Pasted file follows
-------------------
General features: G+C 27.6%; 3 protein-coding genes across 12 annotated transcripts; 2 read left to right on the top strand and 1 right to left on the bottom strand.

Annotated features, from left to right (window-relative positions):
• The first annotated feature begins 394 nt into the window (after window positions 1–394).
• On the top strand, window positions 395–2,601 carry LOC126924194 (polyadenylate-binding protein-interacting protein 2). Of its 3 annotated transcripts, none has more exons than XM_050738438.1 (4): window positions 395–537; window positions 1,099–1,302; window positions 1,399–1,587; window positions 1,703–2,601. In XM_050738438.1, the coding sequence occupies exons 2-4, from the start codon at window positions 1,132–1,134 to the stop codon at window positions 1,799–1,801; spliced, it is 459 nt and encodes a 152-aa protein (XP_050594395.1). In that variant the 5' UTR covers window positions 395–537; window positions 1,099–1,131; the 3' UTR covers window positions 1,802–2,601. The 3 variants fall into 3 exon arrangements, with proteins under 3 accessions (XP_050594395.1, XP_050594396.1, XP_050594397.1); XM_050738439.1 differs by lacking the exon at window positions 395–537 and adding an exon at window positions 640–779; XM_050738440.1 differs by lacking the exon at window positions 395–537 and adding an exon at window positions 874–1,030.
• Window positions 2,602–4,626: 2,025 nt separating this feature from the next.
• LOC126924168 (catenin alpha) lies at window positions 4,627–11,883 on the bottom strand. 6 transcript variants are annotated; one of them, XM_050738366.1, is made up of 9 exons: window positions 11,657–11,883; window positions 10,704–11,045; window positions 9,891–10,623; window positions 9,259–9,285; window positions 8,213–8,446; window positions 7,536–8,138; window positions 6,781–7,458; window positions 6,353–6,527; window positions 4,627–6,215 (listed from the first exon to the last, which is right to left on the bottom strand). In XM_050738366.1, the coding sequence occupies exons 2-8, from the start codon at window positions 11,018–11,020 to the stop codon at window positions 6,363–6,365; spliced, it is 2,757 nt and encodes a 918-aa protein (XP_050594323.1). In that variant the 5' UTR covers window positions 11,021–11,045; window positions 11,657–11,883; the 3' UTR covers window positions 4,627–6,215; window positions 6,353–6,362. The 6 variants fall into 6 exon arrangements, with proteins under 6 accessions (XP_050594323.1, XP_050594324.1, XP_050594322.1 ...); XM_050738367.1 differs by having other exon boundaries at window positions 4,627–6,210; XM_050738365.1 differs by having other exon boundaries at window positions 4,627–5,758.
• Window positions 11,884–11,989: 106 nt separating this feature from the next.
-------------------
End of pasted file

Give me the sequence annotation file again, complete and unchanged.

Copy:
General features: G+C 27.6%; 3 protein-coding genes across 12 annotated transcripts; 2 read left to right on the top strand and 1 right to left on the bottom strand.

Annotated features, from left to right (window-relative positions):
• The first annotated feature begins 394 nt into the window (after window positions 1–394).
• On the top strand, window positions 395–2,601 carry LOC126924194 (polyadenylate-binding protein-interacting protein 2). Of its 3 annotated transcripts, none has more exons than XM_050738438.1 (4): window positions 395–537; window positions 1,099–1,302; window positions 1,399–1,587; window positions 1,703–2,601. In XM_050738438.1, the coding sequence occupies exons 2-4, from the start codon at window positions 1,132–1,134 to the stop codon at window positions 1,799–1,801; spliced, it is 459 nt and encodes a 152-aa protein (XP_050594395.1). In that variant the 5' UTR covers window positions 395–537; window positions 1,099–1,131; the 3' UTR covers window positions 1,802–2,601. The 3 variants fall into 3 exon arrangements, with proteins under 3 accessions (XP_050594395.1, XP_050594396.1, XP_050594397.1); XM_050738439.1 differs by lacking the exon at window positions 395–537 and adding an exon at window positions 640–779; XM_050738440.1 differs by lacking the exon at window positions 395–537 and adding an exon at window positions 874–1,030.
• Window positions 2,602–4,626: 2,025 nt separating this feature from the next.
• LOC126924168 (catenin alpha) lies at window positions 4,627–11,883 on the bottom strand. 6 transcript variants are annotated; one of them, XM_050738366.1, is made up of 9 exons: window positions 11,657–11,883; window positions 10,704–11,045; window positions 9,891–10,623; window positions 9,259–9,285; window positions 8,213–8,446; window positions 7,536–8,138; window positions 6,781–7,458; window positions 6,353–6,527; window positions 4,627–6,215 (listed from the first exon to the last, which is right to left on the bottom strand). In XM_050738366.1, the coding sequence occupies exons 2-8, from the start codon at window positions 11,018–11,020 to the stop codon at window positions 6,363–6,365; spliced, it is 2,757 nt and encodes a 918-aa protein (XP_050594323.1). In that variant the 5' UTR covers window positions 11,021–11,045; window positions 11,657–11,883; the 3' UTR covers window positions 4,627–6,215; window positions 6,353–6,362. The 6 variants fall into 6 exon arrangements, with proteins under 6 accessions (XP_050594323.1, XP_050594324.1, XP_050594322.1 ...); XM_050738367.1 differs by having other exon boundaries at window positions 4,627–6,210; XM_050738365.1 differs by having other exon boundaries at window positions 4,627–5,758.
• Window positions 11,884–11,989: 106 nt separating this feature from the next.